Cats use big second half to stop Vols

On Sunday, Kentucky responded to two straight losses by ripping off a 24-5 run in the middle of the second half against Tennessee, effectively putting the game out of reach and blowing the doors off the Volunteers (14-6, 2-3 SEC) by 19 in Rupp Arena. The final was 76-57.

Is it time for fans to cut the Cats some slack? After the wheels came off for Kentucky on Wednesday against Georgia in the second half, Wildcats fans lit up the internet with venomous remarks about the team. The Cats blew a 17-point first half lead on the road against Georgia and lost in overtime. This came on the heels of a loss in Rupp Arena to Vanderbilt the game before, which spoiled an 11-game win streak.

On Sunday, Kentucky responded by ripping off a 24-5 run in the middle of the second half against Tennessee, effectively putting the game out of reach and blowing the doors off the Volunteers (14-6, 2-3 SEC) by 19 in Rupp Arena. The final was 76-57.

"Today was a must win," said senior forward Bobby Perry, "After losing two in a row against Vanderbilt and Georgia, we had to come out and play hard. We should have won the games against those teams last week, so today we had to step it up. We found a way to win today and that shows our team's confidence."

The Wildcats won the game with hot outside shooting, canning an impressive 11 three point field goals in 27 attempts. Freshman Jodie Meeks canned 4-5 from long range, scoring a total of 16 points, "I was really impressed with Jodie [Meeks]," said coach Tubby Smith, "He stepped up and made big shots for us."

"We're pretty dangerous (when we are hitting well from the outside)," said Jodie Meeks, "I think we are one of the most dangerous in the conference. If one person knocks down a shot, it builds the confidence of everyone on the team."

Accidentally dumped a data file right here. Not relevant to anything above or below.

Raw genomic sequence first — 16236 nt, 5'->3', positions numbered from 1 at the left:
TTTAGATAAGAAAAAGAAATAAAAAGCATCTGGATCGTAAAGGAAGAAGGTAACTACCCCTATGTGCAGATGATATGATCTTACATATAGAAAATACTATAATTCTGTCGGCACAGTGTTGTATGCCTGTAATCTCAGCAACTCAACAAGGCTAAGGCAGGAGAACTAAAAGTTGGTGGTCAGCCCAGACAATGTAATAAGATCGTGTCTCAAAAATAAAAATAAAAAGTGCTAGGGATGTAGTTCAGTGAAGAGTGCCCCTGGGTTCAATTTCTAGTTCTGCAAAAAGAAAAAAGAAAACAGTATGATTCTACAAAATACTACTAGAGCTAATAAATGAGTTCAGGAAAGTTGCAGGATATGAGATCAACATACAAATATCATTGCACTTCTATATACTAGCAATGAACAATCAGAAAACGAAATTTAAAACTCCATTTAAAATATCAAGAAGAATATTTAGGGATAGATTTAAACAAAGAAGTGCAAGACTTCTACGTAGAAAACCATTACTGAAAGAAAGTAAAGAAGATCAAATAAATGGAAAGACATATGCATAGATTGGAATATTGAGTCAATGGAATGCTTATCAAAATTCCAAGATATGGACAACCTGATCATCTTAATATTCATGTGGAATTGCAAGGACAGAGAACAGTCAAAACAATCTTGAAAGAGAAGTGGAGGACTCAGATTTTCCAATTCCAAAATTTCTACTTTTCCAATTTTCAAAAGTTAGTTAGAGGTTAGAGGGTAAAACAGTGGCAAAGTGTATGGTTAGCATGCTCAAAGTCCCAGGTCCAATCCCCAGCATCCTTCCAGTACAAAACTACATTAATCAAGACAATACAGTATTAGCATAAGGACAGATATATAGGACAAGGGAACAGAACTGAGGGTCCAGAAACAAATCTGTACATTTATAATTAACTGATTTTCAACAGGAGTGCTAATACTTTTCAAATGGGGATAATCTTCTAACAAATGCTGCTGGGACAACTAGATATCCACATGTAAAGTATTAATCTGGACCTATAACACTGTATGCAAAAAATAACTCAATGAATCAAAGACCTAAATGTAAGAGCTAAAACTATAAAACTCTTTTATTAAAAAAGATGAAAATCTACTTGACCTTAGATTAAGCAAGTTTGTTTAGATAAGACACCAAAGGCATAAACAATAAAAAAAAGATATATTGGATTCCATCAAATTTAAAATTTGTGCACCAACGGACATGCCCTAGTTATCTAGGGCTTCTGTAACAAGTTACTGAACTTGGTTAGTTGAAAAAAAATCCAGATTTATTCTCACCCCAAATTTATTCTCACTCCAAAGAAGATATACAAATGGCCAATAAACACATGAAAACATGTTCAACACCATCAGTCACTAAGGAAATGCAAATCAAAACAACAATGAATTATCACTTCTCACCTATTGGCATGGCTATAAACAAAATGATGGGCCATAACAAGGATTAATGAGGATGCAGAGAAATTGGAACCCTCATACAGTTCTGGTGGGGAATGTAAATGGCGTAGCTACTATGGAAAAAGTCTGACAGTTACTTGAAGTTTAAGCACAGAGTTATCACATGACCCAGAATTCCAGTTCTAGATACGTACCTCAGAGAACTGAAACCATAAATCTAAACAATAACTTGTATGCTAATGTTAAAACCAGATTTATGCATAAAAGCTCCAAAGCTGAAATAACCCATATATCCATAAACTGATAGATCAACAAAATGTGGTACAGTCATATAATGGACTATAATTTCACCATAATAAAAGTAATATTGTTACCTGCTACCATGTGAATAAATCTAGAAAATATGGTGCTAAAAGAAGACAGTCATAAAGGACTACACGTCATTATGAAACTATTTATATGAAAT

The Wildcats, who had strayed away from their trademark defensive effort for the past two games, held the Volunteers (who were playing without injured star guard Chris Lofton) to just 37.9% from the field. They also created five steals and blocked five shots against the Vols. "I do think it (defensive pressure) helped us a lot," said Meeks. "It gave us an opportunity to make plays and really control the pace of the game. It led to offensive breaks and increased our confidence on both ends of the floor."

Ramel Bradley led the Cats with 21 points. Joe Crawford chipped in with 15 on 6-12 shooting from the field.

One of the bright spots for Kentucky was the fact that the Cats were able to make their big run without much offensive productivity from center Randolph Morris, who was plagued with foul trouble, played only 19 minutes and scored just nine points. It was only the second game all year that the big fella failed to score double digits. "Our game plan was to get Randolph Morris in foul trouble because we knew with him it is a tremendous difference for Kentucky because now they have an inside-outside game," said Tennessee coach Bruce Pearl, "We had to expend so much energy, just trying to keep his shots down.

The win could not have come at a better time, as the Cats must now go on the road to face the very tough, battle tested Arkansas Razorbacks on February 3. The Hogs have lost four of their last six games but boast recent wins over top 25 ranked Alabama (twice) and LSU, while playing Florida tough on the road before falling.


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